Day 158 and according to a study in Forbes magazine, New Zealand has been ranked the second safest country, just below Germany, in the time of coronavirus. There were 250 countries in the study, each ranked on efficiency of quarantine systems, health readiness, management and detection of the virus, regional resilience, emergency preparedness and how efficiently governments manage risks. You can’t argue with a study such as this although the nit-picking political rhetoric swirling as we count down to our election in October would suggest a very different picture. But the fact is that Angela Merkel and Jacinda Ardern, the women at the helm of these two top-ranked countries, are doing a very good job of limiting the danger, while other countries are faring badly, the UK ranked at 31, Sweden at 49 and the United States at 55.
This is good news at this point for in the past two days there have been two deaths from Covid -19. They were both men, one in his fifties, the other the former prime minister of the Cook Islands, doctor and health advocate Joe Williams. Their families will be grieving.
The last person to die before this latest outbreak was Eileen Hunter, aged 96, on 28 May which meant there was just over three months without a cloud of sadness, caused by Covid-19 deaths in Aotearoa, hanging over us. I have to admit to feeling shocked when I read of these latest deaths. I’d been lulled into a false sense of security thinking that although Covid-19 had returned to New Zealand, principally to Auckland, and although alert level 3 was an unnerving experience, people were not dying. And now they are and as well the statistics remind us, we are not free of the virus and not out of danger. There are currently 112 active cases in the country, of which 110 are in Auckland - 38 are imported and in quarantine facilities - and 74 arose in the community. I feel less secure tonight.
To counterbalance the anxiety however I have been sensing something encouraging. Throughout lockdown and through all the levels the prime minister has repeated the mantra, ‘stay safe, be kind.’ Then during level 3, there were even illuminated signs on the motorway with the words ‘safe’ and ‘kind’, white lights against a charcoal background, superimposed against a blue sky. I looked up and felt saved.
This approach to leading a country through a pandemic is in stark contrast to the techniques of the monster who leads the most troubled nation in the world, the United States. I think I would be sinking into total despair if I was a citizen of that country whereas here it seems that the repetition of these good human virtues is beginning to take root in our collective psyche. I am surprised constantly by the friendliness of complete strangers, on the street, in the pharmacy, at the supermarket, over the phone. These days people are much more likely to swing into serious conversation than before. Recently I was arranging a change of address for my household insurance for the sixth time in fifteen months and the young woman on the phone said, ‘I was homeless for two weeks and I didn’t cope. I don’t know how you have managed for so long.’ I was touched at that. Then she said, ‘Do you know our company offers free counselling over the phone. You can call anytime.’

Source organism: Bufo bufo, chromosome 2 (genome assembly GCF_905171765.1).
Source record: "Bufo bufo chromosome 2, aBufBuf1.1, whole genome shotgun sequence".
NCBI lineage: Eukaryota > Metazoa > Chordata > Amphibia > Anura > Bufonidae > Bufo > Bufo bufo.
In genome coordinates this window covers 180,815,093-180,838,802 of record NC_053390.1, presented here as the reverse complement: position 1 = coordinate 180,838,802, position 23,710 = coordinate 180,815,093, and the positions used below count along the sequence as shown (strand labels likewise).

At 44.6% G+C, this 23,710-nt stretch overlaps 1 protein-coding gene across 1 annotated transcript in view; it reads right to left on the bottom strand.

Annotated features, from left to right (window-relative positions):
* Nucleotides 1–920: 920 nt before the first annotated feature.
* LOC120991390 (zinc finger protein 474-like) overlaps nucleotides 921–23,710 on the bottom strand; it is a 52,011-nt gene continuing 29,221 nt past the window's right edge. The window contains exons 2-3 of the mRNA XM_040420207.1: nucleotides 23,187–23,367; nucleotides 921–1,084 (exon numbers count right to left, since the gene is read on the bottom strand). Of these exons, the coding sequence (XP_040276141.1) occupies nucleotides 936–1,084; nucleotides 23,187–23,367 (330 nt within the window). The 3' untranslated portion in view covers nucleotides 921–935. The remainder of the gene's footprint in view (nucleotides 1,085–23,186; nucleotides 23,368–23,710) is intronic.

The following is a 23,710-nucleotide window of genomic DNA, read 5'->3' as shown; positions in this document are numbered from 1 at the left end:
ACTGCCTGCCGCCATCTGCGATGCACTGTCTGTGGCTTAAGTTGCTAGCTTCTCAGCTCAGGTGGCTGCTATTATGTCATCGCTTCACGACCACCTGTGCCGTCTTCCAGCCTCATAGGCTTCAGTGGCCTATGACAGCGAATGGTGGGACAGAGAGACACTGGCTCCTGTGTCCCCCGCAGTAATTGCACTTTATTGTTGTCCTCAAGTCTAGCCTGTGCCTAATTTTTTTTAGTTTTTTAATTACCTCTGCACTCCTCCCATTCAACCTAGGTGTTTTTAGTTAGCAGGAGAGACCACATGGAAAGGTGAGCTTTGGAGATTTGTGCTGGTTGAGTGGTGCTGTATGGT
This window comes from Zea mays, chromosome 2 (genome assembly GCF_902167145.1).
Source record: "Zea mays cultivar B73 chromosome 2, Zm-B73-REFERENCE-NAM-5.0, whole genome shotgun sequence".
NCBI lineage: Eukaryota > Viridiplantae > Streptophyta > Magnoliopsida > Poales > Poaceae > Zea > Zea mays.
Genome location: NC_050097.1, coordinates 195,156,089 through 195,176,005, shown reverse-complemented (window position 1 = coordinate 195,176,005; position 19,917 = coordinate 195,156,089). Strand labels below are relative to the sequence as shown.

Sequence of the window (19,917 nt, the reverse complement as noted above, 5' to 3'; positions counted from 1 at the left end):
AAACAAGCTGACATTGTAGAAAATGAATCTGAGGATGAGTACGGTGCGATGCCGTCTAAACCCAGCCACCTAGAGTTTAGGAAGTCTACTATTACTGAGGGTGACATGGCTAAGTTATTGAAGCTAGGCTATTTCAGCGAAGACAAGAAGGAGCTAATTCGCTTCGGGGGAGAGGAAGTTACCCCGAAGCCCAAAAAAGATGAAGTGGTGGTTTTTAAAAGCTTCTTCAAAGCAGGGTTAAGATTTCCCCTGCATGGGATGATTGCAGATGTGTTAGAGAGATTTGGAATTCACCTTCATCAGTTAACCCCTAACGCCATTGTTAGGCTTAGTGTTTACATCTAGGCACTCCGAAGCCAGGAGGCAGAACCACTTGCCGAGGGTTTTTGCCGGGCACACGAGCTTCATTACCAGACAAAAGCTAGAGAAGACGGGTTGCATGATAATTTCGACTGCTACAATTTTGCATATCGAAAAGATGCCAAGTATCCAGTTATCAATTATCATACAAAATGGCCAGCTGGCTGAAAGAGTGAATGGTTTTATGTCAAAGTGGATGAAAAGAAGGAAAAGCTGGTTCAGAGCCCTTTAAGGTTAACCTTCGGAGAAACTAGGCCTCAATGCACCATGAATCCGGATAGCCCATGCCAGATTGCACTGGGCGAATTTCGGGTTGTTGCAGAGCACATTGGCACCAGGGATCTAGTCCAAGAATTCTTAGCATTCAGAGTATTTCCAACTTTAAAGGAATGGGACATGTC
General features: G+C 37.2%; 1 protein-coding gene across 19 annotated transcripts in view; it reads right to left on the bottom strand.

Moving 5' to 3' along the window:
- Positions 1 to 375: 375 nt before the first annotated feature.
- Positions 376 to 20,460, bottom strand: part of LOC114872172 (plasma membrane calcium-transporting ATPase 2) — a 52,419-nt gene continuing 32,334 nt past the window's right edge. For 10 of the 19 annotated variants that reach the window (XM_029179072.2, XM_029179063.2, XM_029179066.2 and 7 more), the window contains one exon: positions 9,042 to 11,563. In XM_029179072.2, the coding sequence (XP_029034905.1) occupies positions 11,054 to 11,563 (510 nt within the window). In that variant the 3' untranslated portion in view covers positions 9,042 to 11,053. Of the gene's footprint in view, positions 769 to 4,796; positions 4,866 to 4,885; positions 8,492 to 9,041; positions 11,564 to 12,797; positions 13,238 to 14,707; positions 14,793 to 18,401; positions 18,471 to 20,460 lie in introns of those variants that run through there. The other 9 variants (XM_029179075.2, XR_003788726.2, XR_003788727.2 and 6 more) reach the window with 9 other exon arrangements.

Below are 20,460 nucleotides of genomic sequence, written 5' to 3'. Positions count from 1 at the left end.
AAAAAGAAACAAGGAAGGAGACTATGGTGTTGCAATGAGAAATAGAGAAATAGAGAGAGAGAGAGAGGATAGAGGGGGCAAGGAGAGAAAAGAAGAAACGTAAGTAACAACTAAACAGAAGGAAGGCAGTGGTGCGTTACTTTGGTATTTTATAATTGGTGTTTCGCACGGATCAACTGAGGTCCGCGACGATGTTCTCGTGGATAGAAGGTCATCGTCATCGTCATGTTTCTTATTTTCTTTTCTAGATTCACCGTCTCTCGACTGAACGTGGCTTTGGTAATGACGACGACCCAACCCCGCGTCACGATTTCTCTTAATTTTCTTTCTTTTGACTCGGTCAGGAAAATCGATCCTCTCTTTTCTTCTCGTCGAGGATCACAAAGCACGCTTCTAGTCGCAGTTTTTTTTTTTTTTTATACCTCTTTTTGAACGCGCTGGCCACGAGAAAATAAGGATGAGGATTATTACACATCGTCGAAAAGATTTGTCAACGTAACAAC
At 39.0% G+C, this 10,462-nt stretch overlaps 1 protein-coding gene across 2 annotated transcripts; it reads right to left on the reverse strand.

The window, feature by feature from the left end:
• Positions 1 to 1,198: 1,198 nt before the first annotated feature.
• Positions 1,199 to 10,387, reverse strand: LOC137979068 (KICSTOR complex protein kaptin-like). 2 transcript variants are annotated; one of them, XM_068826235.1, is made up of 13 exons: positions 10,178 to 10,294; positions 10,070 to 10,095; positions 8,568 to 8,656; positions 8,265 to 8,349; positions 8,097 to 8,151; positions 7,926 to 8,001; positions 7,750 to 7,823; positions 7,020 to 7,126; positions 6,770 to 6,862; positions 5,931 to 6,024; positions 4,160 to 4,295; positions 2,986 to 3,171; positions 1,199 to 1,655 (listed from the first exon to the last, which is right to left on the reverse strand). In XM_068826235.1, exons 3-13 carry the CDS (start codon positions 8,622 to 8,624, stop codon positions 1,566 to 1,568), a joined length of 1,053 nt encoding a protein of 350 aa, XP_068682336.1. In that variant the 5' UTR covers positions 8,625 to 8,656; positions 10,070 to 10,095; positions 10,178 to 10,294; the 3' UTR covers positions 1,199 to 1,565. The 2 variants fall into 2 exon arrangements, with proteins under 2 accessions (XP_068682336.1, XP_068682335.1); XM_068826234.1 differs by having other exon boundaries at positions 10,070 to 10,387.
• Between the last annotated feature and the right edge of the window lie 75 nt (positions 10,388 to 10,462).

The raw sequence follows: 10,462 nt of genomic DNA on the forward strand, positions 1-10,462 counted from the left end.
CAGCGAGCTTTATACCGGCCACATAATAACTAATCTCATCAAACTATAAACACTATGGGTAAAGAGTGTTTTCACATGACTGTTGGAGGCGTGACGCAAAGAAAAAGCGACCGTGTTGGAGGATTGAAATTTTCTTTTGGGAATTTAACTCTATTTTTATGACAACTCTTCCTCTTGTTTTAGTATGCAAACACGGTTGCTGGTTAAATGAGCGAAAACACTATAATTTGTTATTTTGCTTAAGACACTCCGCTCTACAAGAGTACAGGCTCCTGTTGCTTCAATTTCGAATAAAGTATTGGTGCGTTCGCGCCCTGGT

I remember way back on day 2 of lockdown when I was walking in the locked volcanic crater and I encountered a man and his small daughter, one foot on the wide platform of her pink scooter and taking a wide berth around me, eyeing me solemnly as though I was a demon breathing the virus from my nostrils, when actually I was a shocked woman, worrying for my children and grandchildren, the little one in the womb, for my friends and family, for New Zealand, for the world, and the father said, ‘Are you doing okay?’ I was stunned. ‘Yes,’ I said breathlessly. ‘And you?’ I asked. 'We’re okay,' he said. It was unexpected. People didn’t ask such questions while walking in a park in the time before coronavirus. I remember Brian too, a week later, and the surprise and pleasure of finding a stranger on the path, with whom I could have a discussion about New Zealand literature. Just the mention of authors’ names settled me.
The most recent gesture of kindness arrived in the form of a package at my door yesterday evening. It was from my friend who lives at Otaki, up the coast from Waikanae, and it was a freshly-made jar of Seville Orange marmalade. Accompanying the preserve was a card with an image of a painting ‘Portrait of a Lady in a Landscape’ - she's wearing a beautiful flushed peach, long skirt and is standing tall against a rocky outcrop. The painting, by Tasmanian artist Derwent Lees, (1885-1921) is from the collection of the Sarjeant Gallery in Whanganui. I'd phoned my friend when she was in the midst of stirring the slightly tart, sweet, dark oranges in her jam pot and she'd said, I will send you a jar. And she did and those two items in the package have given me great pleasure, the combination of melted butter and marmalade in a heated croissant from the French bakery, Chateaubriand, in Devonport, just delicious and life affirming.